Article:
Meet the book club friends who wrote two novels together and had them snapped up by the world’s largest publisher. Could your book club actually write a book? This is the task a group of book club friends set themselves a few years ago while on a weekend away in the Blue Mountains. After discussing Dostoyevsky’s Crime and Punishment (and downing a few vodkas to celebrate the Russian theme), they wondered out loud if such a thing was possible. They were well-read, they reasoned, had good ideas, how hard could it be? They grabbed pens and paper, came up with a rough plot and characters and set the wheels in motion for what has become a rollicking ride into the publishing world.
Four years later, their novel, The Painted Sky, was finished and immediately snapped up in a three-book option by Penguin Random House, the biggest publisher in the world. Their publisher told the five they had read the manuscript over a weekend and “couldn’t put it down”. They also couldn’t believe it was written by five people “because it had such a strong and seamless voice”. The book was also the subject of a bidding war in Germany before being bought by giant publisher Ullstein.
The book hit the shelves in 2015 under the pen-name Alice Campion and the five “Alices”, Jenny Crocker, a communications manager, Maddy Oliver, a workshop convenor, Jane Richards, a journalist at The Sydney Morning Herald, Jane St Vincent Welch, a documentary film editor and Denise Tart, a marriage celebrant have been busy collaborating ever since. A second book, The Shifting Light, a sequel, written by four of the Alices was published in February last year.
“None of us had had fiction published, so our success has taken us by surprise. It’s the stuff of fairytales,” said Denise.
So how did they do it? Their system involved each of the Campions writing a "scene" before bringing it back to the group to be workshopped. Then a different Campion would take it home for more work, so no one scene was written by just one person. The first book took them over three years to write, however, Penguin Random House gave them a deadline of only 12 months to produce the sequel. "We had to up the regime so that we religiously met twice a week," Denise Tart said of their second novel. "By now we had developed our systems, the first time around we were just rolling along having a great time. When it all got a bit unwieldy, we had to reel it in."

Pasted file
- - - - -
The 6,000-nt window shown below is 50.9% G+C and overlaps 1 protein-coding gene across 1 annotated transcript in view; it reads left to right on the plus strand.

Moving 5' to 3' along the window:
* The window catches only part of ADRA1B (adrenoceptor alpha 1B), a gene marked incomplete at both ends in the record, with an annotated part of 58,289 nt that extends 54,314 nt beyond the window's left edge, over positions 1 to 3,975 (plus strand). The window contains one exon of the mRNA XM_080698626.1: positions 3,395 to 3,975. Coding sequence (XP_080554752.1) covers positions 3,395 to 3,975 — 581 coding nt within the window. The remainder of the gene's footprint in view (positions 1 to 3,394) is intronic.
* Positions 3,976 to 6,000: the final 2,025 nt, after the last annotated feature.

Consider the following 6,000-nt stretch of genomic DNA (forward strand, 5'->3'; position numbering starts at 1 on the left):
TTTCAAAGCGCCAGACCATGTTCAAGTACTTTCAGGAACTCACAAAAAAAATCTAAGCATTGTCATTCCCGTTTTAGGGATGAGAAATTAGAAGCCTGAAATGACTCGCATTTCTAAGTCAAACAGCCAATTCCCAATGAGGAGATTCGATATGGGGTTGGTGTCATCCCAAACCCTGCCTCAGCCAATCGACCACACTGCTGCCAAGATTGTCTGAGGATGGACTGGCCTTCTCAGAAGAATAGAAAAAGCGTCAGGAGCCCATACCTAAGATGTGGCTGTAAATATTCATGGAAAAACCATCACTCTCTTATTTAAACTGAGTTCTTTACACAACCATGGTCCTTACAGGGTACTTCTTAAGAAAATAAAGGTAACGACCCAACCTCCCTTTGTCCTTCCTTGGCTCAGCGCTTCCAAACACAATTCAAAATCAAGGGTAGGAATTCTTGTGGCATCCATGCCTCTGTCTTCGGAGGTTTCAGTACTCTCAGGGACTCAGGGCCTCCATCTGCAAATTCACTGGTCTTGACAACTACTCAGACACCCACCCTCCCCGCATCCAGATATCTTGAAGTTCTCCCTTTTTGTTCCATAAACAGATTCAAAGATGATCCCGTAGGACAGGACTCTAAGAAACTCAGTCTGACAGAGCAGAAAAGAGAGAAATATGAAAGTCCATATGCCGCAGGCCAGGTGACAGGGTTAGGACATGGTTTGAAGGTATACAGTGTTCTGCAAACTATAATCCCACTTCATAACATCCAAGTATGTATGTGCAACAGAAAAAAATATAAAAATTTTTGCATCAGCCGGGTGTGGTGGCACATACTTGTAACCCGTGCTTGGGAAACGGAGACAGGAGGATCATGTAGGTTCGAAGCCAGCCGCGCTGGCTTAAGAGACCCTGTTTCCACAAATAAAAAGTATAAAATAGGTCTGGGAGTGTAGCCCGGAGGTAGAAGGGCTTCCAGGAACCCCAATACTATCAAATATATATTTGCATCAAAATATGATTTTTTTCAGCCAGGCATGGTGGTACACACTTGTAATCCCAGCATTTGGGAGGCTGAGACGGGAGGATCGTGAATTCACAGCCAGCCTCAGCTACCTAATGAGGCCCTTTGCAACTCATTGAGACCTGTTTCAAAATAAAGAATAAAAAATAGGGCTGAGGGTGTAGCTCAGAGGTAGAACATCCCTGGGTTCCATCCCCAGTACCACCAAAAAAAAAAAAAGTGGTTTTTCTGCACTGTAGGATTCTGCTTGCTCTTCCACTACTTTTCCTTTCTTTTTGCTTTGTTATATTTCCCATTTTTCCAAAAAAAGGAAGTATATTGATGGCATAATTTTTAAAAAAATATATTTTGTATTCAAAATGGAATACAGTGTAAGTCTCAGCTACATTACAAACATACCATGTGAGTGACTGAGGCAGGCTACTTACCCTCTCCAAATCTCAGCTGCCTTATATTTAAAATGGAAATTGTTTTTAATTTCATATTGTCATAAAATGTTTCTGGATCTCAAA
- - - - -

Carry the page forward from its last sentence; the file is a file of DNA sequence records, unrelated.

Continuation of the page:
Since the books’ publication, the Sydney-based Alices have given talks about this incredible journey they’ve be on and run sessions on collaborative writing at the Sydney Writers' Festival, Writers Victoria (Wheeler Centre), NSW Writers Centre, Society of Women Writers (NSW), Japan Writers Conference, the inaugural St Albans Writers Festival, the Jugiong Writers’ Festival and many libraries and events across Sydney, Central West NSW and right down the eastern seaboard to Geelong.
And now, you can catch the four Alice Campions when they share the highs, the lows and the hilarious moments at Rutherford Library, Arthur Street, Rutherford on Friday, 3 August 6pm to 8pm - bookings through www.maitlandlibrary.com.au/events; or at Speers Point Library on Saturday 4 August 10am to 11am - bookings through www.eventbrite.com.au
Meanwhile, you can find out more about the women behind this world-first commercial collaboration at Alice Campion’s Wikipedia page or by watching their five-minute video on YouTube.